Large businesses, defined as those with 500 or more workers, saw employment decline by 60,000, while medium-size businesses with between 50 and 499 workers declined 116,000.
Employment among small-size businesses, defined as those with fewer than 50 workers, declined 122,000. Since reaching peak employment in January 2008, small-size businesses have shed nearly 2.5 million jobs.
In August, construction employment dropped 73,000. This was its thirty-first consecutive monthly decline, and brings the total decline in construction jobs since the peak in January 2007 to 1,562,000.
ADP counts 2.5 million small biz job losses since January 2008. For the same period, the BLS’s Net Birth/Death Model, which is supposed to account for small biz job losses and gains, shows 1.507 million job gains. The difference is over 4 million jobs, which is substantial economically.
Women are on the verge of outnumbering men in the workforce for the first time, a historic reversal caused by long-term changes in women's roles and massive job losses for men during this recession. Women held 49.83% of the nation's 132 million jobs in June and they're gaining the vast majority of jobs in the few sectors of the economy that are growing, according to the most recent numbers available from the Bureau of Labor Statistics.
Through June, men have lost 74% of the 6.4 million jobs erased since the recession began in December 2007. Men have lost more than 3 million jobs in construction and manufacturing alone.
As shares of bailed-out banks bottomed out earlier this year, stock options were awarded to their top executives, setting them up for millions of dollars in profit as prices rebounded, according to a report released on Wednesday.
The top five executives at 10 financial institutions that took some of the biggest taxpayer bailouts have seen a combined increase in the value of their stock options of nearly $90 million, the report by the Washington-based Institute for Policy Studies said.
"Not only are these executives not hurting very much from the crisis, but they might get big windfalls because of the surge in the value of some of their shares," said Sarah Anderson, lead author of the report, "America's Bailout Barons," the 16th in an annual series on executive excess.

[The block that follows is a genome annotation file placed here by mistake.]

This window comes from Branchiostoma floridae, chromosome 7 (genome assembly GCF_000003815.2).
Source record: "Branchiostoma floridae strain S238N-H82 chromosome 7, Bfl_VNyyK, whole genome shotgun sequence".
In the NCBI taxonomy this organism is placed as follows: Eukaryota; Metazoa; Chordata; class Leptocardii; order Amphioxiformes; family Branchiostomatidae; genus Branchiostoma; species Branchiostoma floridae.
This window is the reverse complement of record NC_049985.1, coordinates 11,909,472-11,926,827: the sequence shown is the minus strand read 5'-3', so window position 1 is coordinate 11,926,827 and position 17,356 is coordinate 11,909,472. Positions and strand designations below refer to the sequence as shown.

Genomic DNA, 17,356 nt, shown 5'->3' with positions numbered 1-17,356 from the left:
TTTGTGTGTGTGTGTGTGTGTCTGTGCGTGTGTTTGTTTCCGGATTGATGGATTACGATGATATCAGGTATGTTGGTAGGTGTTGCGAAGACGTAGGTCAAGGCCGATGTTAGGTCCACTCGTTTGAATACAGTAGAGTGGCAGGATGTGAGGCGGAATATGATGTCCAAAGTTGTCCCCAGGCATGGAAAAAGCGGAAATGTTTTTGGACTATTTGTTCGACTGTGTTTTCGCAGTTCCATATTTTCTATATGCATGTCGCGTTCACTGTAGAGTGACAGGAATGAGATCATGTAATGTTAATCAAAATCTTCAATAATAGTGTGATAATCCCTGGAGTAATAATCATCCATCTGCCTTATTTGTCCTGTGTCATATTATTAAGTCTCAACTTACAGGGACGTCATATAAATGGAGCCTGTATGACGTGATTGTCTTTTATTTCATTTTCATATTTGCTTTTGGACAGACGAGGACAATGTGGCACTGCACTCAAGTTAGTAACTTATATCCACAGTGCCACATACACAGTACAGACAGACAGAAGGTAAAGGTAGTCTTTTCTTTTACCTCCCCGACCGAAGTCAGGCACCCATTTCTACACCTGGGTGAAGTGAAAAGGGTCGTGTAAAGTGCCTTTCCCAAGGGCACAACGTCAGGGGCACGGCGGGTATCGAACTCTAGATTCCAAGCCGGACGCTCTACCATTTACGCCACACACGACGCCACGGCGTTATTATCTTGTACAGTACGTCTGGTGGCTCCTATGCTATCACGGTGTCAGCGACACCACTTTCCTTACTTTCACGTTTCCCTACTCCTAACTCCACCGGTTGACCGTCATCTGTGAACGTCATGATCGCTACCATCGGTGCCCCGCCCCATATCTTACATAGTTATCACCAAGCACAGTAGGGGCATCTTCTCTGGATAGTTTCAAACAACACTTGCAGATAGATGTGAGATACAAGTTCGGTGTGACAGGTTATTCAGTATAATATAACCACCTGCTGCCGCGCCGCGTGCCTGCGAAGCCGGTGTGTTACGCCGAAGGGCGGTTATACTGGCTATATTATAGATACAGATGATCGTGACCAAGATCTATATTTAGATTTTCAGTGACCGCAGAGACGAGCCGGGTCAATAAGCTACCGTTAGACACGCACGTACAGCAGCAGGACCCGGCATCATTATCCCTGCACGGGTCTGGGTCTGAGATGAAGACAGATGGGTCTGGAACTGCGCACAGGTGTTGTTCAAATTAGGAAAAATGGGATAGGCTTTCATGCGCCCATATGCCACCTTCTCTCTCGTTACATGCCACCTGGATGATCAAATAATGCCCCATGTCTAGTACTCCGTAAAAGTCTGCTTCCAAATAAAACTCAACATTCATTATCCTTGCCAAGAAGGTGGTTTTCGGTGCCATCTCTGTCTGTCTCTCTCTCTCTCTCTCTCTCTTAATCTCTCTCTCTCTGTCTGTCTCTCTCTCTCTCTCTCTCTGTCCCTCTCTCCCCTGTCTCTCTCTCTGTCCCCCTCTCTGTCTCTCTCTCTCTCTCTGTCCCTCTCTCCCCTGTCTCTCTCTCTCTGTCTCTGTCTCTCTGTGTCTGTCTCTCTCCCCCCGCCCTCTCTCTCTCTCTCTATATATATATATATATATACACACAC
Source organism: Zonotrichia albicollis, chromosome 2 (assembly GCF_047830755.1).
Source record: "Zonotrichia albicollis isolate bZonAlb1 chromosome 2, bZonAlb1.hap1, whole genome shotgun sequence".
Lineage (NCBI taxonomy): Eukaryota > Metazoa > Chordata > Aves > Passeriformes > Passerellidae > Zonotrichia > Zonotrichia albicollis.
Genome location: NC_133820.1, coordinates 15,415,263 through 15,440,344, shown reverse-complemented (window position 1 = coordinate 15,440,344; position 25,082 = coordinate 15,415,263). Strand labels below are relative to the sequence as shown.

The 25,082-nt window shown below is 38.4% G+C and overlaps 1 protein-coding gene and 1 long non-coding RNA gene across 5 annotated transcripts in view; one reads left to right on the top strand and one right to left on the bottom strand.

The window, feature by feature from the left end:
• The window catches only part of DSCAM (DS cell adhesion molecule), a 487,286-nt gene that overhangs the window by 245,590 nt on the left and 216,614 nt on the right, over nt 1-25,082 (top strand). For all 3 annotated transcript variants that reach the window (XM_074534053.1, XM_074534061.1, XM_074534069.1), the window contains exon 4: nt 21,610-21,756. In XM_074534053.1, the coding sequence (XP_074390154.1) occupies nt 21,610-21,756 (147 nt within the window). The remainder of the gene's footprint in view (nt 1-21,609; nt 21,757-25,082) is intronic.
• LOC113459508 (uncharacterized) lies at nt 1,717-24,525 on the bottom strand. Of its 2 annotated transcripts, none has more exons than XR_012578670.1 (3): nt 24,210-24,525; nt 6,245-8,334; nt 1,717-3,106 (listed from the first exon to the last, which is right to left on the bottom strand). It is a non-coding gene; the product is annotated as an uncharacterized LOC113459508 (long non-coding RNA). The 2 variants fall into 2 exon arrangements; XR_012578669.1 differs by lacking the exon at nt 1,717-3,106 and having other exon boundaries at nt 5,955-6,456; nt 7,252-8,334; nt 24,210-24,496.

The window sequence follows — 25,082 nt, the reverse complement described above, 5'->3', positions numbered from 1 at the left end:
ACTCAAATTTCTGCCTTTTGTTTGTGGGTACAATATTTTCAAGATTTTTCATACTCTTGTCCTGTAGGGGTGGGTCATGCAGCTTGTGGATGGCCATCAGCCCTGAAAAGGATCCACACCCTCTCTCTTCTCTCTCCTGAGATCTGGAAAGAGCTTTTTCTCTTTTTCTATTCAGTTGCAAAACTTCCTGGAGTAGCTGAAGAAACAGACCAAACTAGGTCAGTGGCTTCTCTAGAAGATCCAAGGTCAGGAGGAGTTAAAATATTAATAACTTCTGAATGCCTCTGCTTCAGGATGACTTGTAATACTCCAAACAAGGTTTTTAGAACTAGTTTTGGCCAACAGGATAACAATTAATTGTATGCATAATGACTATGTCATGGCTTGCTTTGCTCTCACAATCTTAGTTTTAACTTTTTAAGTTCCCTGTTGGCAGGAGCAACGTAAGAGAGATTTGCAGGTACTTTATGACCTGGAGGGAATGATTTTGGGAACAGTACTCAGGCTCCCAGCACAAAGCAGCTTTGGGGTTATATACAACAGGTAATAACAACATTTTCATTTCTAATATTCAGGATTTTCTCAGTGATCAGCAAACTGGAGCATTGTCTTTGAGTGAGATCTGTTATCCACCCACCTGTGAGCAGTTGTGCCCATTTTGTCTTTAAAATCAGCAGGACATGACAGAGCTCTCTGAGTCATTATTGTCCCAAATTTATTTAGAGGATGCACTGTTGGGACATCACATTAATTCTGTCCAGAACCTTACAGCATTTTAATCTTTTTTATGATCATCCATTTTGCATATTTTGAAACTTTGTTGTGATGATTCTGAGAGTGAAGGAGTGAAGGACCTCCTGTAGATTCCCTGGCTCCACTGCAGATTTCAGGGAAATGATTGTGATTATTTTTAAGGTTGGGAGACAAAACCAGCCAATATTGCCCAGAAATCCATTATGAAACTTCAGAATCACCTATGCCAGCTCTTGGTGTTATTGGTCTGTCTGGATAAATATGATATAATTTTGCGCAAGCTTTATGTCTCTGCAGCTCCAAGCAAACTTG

The report which highlights executive compensation at such firms as Goldman Sachs Group Inc, JPMorgan Chase & Co, Morgan Stanley, Bank of America Corp and Citigroup Inc -- comes at a time when Wall Street is facing criticism for failing to scale back outsized bonuses after borrowing billions from taxpayers amid last year's financial crisis. Goldman, JPMorgan and Morgan Stanley have paid back the money they borrowed, but Bank of America and Citigroup are still in the U.S. Treasury's program.
Productivity accelerated in the second quarter to post its biggest gain in nearly six years, proof that businesses plowed through the economic downturn by slashing jobs and cutting workers' hours.
Despite a steep decline in output, non-farm business productivity rose 6.6% at an annual rate last quarter, the most since the third quarter of 2003, the Labor Department said in revised figures released Wednesday. That was slightly higher than the first estimate of a 6.4% rise and a bit higher than what Wall Street had expected.
Economists surveyed by Dow Jones Newswires had predicted a 6.5% gain.
Productivity, which is defined as output per hour worked, rose 0.3% in the spring. That was unchanged from the preliminary report released last month.
Unit labor costs - a key gauge of inflationary pressures - fell 5.9% last quarter at an annual rate. The Labor Department said the decline was due entirely to the increase in productivity. Hourly compensation increased slightly, it said. Economists had expected a 5.8% decline. Unit labor costs were down 1.2% from a year ago, an indication that disinflationary pressures remain. First-quarter unit labor costs were revised to negative 5% from negative 2.7%.
Over the long run, productivity is key to improved living standards by spurring rising output, employment, incomes and asset values. While the jump in productivity could suggest that the economy is poised for a strong recovery once it reaches bottom, that could be offset by the negative impact on consumer demand from job losses.
Labor market conditions are expected to remain difficult. The August employment report could show a jump in the unemployment rate, despite a 0.1 percentage point decline in July to 9.4%.
Still, the economy has shown signs of stabilization, with gross domestic product registering a smaller-than-expected 1% contraction in the second quarter and the housing market showing signs of recovery.